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One of the principal ways in which Orwell expresses his personal discomfort in this essay based on his experience as working as a colonial policeman in Burma is through his own response to seeing the humanity of the Hindu prisoner whose life they are about to end. Consider the following description that Orwell gives us after he has seen this prisoner display the curiously human response of moving to avoid a puddle as he is marched out to his execution:
It is curious, but till that moment I had never realized what it means to destroy a healthy, conscious man. When I saw the prisoner step aside to avoid the puddle, I saw the mystery, the unspeakable wrongness, of cutting a life short when it is in full tide. This man was not dying, he was alive just as we were alive. All the organs of his body were working — bowels digesting food, skin renewing itself, nails growing, tissues forming — all toiling away in solemn foolery. His nails would still be growing when he stood on the drop, when he was falling through the air with a tenth of a second to live. His eyes saw the yellow gravel and the grey walls, and his brain still remembered, foresaw, reasoned — reasoned even about puddles. He and we were a party of men walking together, seeing, hearing, feeling, understanding the same world; and in two minutes, with a sudden snap, one of us would be gone — one mind less, one world less.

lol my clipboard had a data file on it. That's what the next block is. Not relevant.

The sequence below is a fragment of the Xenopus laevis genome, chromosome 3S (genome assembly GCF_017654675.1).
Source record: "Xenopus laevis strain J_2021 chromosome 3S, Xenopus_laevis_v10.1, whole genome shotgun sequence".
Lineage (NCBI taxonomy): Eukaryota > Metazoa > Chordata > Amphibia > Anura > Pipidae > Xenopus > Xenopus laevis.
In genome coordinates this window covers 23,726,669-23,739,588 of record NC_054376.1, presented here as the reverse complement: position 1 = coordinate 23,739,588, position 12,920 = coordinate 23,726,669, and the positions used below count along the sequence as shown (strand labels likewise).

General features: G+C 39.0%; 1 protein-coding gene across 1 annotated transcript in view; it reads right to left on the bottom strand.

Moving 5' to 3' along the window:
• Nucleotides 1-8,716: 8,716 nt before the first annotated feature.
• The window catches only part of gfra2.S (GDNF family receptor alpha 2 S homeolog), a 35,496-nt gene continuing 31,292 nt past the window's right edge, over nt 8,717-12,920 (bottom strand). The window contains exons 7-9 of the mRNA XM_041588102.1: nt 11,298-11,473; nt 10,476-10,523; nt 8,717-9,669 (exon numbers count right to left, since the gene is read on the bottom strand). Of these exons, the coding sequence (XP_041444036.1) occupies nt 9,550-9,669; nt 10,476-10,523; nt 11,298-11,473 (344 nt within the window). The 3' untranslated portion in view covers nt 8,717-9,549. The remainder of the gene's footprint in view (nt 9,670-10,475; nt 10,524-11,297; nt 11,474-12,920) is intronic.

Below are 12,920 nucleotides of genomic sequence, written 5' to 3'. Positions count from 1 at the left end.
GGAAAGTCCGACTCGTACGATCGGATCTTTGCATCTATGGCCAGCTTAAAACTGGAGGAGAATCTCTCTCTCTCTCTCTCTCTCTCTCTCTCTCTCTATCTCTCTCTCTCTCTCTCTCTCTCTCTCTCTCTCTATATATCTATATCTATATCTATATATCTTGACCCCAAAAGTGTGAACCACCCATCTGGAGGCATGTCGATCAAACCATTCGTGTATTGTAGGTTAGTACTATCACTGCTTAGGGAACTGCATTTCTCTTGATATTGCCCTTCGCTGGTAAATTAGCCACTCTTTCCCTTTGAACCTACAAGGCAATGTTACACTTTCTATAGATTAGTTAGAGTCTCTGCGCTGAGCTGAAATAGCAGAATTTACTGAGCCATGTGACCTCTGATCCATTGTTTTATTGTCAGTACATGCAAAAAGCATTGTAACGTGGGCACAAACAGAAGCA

Phrases such as "one mind less, one world less" show Orwell's personal discomfort with what he is doing and the way in which he feels there is something profoundly wrong with taking the life of a man who is still so live "just as we were alive." This leads Orwell to contemplate "the mystery, the unspeakable wrongness, of cutting a life short when it is in full tide." Orwell's personal discomfort is thus clearly shown through raising the huge moral concerns of what it means to take somebodies life when they are still very much alive.
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